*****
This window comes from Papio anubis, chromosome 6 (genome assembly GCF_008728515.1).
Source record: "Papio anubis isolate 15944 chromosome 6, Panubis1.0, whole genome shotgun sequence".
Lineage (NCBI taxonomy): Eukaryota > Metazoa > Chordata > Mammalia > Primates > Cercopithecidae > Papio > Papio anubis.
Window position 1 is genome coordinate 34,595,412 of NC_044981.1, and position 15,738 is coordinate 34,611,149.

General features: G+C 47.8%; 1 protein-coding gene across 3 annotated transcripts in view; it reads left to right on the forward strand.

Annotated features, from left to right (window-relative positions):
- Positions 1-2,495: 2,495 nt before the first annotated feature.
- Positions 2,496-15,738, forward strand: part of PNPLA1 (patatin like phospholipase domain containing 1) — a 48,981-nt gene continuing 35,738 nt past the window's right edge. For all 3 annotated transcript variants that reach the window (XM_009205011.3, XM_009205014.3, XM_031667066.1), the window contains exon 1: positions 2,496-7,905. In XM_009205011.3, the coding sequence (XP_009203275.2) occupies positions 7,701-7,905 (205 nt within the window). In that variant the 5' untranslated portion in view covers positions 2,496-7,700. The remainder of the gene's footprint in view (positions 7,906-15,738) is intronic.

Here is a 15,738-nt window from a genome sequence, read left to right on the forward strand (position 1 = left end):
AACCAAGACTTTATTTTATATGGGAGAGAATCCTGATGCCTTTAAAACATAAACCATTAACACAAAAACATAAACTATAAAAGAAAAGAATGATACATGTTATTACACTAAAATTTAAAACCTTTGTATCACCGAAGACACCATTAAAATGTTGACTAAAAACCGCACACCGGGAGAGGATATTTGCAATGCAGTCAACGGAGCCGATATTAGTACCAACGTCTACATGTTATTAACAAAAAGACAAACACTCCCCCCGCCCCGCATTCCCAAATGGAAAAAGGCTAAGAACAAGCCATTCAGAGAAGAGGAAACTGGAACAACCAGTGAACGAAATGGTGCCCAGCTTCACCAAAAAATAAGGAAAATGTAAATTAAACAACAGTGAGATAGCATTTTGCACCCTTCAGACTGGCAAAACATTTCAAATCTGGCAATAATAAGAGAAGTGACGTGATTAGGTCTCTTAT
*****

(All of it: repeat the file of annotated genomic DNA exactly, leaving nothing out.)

This window comes from Papio anubis, chromosome 6 (genome assembly GCF_008728515.1).
Source record: "Papio anubis isolate 15944 chromosome 6, Panubis1.0, whole genome shotgun sequence".
Lineage (NCBI taxonomy): Eukaryota > Metazoa > Chordata > Mammalia > Primates > Cercopithecidae > Papio > Papio anubis.
Window position 1 is genome coordinate 34,595,412 of NC_044981.1, and position 15,738 is coordinate 34,611,149.

General features: G+C 47.8%; 1 protein-coding gene across 3 annotated transcripts in view; it reads left to right on the forward strand.

Annotated features, from left to right (window-relative positions):
- Positions 1-2,495: 2,495 nt before the first annotated feature.
- Positions 2,496-15,738, forward strand: part of PNPLA1 (patatin like phospholipase domain containing 1) — a 48,981-nt gene continuing 35,738 nt past the window's right edge. For all 3 annotated transcript variants that reach the window (XM_009205011.3, XM_009205014.3, XM_031667066.1), the window contains exon 1: positions 2,496-7,905. In XM_009205011.3, the coding sequence (XP_009203275.2) occupies positions 7,701-7,905 (205 nt within the window). In that variant the 5' untranslated portion in view covers positions 2,496-7,700. The remainder of the gene's footprint in view (positions 7,906-15,738) is intronic.

Here is a 15,738-nt window from a genome sequence, read left to right on the forward strand (position 1 = left end):
AACCAAGACTTTATTTTATATGGGAGAGAATCCTGATGCCTTTAAAACATAAACCATTAACACAAAAACATAAACTATAAAAGAAAAGAATGATACATGTTATTACACTAAAATTTAAAACCTTTGTATCACCGAAGACACCATTAAAATGTTGACTAAAAACCGCACACCGGGAGAGGATATTTGCAATGCAGTCAACGGAGCCGATATTAGTACCAACGTCTACATGTTATTAACAAAAAGACAAACACTCCCCCCGCCCCGCATTCCCAAATGGAAAAAGGCTAAGAACAAGCCATTCAGAGAAGAGGAAACTGGAACAACCAGTGAACGAAATGGTGCCCAGCTTCACCAAAAAATAAGGAAAATGTAAATTAAACAACAGTGAGATAGCATTTTGCACCCTTCAGACTGGCAAAACATTTCAAATCTGGCAATAATAAGAGAAGTGACGTGATTAGGTCTCTTAT